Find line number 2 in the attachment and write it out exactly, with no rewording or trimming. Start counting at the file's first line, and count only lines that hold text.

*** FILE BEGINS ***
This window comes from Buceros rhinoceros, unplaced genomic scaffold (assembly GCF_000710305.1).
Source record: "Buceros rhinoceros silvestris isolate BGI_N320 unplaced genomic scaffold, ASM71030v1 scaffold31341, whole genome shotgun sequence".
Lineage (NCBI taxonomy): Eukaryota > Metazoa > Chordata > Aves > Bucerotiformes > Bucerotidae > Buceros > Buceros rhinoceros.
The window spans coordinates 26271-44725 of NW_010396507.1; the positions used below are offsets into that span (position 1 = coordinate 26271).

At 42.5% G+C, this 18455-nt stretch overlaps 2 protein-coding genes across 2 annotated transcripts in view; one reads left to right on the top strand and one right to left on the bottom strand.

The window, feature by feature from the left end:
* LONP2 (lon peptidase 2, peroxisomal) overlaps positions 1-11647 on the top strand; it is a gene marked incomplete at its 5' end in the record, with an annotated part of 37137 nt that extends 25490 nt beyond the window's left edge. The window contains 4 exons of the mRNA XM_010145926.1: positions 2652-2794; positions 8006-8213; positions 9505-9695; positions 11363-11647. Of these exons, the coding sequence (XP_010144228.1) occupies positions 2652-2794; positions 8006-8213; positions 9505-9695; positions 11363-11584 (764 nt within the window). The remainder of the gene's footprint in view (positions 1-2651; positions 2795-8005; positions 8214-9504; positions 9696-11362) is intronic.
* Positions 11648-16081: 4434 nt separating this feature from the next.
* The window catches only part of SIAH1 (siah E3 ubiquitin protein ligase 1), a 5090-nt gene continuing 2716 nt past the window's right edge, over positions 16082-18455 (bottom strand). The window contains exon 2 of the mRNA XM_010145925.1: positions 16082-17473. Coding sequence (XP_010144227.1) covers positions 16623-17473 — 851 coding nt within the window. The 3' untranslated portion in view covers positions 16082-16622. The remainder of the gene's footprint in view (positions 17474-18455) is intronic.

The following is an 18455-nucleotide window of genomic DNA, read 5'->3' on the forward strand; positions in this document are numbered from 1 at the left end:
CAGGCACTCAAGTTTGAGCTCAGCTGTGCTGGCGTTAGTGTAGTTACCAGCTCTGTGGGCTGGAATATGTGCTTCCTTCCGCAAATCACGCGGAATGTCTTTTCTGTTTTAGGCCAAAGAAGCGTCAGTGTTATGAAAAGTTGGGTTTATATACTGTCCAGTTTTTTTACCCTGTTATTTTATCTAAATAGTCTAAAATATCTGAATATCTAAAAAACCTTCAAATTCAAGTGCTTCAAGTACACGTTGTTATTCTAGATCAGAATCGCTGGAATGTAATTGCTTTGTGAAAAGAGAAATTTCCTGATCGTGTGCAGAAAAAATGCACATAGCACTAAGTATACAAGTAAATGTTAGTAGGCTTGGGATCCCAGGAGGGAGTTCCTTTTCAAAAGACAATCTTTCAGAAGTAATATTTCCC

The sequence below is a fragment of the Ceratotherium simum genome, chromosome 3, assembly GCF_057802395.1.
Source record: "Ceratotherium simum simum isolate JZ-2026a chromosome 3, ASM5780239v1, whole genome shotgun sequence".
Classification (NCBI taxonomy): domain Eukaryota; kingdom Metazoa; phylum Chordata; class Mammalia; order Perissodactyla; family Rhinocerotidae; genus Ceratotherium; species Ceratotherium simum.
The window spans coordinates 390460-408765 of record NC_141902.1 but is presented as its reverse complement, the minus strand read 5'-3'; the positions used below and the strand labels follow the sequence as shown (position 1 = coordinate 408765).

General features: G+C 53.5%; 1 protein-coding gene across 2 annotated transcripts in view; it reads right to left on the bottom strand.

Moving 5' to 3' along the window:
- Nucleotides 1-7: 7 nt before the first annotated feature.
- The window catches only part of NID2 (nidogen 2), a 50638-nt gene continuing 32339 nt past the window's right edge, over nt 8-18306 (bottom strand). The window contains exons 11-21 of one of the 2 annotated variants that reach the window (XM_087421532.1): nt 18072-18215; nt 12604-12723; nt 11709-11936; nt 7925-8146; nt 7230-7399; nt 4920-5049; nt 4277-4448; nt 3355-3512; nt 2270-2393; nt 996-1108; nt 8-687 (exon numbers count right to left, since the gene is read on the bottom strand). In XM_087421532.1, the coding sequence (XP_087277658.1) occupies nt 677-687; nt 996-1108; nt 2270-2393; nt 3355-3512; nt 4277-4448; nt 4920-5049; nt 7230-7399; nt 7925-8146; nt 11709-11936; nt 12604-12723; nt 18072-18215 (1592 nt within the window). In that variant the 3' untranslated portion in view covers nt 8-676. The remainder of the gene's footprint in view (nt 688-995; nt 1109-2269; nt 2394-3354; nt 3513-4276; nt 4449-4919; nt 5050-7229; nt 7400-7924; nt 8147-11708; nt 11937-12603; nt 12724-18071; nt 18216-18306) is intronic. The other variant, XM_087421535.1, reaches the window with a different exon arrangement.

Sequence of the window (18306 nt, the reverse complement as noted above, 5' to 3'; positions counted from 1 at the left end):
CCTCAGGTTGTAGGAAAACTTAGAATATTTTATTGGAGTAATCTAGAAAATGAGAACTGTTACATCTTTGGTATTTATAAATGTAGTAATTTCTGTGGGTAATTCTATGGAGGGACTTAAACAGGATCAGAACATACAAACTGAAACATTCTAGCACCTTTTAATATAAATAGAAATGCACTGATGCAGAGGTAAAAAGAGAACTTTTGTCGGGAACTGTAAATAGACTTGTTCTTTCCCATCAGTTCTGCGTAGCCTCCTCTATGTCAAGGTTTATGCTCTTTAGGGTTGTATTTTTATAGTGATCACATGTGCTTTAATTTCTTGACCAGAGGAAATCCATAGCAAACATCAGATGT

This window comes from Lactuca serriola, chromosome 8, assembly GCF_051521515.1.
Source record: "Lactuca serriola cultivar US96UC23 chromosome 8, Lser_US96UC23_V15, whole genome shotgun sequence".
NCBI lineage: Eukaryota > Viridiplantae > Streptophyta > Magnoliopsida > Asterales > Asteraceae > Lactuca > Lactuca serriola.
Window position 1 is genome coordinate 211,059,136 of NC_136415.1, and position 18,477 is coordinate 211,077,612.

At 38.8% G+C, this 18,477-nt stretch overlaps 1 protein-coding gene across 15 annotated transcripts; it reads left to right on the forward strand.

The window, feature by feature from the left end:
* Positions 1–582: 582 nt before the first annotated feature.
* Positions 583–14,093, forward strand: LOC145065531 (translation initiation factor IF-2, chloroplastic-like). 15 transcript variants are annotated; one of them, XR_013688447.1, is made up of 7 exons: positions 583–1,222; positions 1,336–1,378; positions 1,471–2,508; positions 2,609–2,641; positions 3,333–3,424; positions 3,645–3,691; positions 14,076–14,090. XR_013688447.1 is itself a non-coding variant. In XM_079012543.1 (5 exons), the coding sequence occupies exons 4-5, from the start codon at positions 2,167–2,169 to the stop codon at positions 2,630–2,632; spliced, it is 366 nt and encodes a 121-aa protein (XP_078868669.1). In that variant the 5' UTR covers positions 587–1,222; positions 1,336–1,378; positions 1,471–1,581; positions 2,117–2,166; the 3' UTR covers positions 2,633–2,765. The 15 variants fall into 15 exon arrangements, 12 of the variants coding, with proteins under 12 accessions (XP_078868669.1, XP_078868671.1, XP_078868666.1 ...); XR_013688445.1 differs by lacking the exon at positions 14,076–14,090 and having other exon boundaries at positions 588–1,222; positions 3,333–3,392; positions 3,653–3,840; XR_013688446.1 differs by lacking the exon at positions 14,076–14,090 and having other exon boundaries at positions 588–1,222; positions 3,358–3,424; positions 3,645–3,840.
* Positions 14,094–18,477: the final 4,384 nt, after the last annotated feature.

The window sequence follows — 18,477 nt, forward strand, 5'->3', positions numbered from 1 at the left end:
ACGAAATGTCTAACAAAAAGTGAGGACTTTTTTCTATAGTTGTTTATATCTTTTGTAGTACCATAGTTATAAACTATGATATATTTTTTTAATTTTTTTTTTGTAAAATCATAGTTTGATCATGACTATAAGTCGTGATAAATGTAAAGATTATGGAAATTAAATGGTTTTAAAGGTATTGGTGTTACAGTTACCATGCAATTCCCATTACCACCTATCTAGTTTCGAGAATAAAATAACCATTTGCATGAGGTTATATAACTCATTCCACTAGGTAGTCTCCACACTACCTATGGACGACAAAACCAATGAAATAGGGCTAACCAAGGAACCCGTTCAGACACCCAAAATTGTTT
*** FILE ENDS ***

Source record: "Buceros rhinoceros silvestris isolate BGI_N320 unplaced genomic scaffold, ASM71030v1 scaffold31341, whole genome shotgun sequence".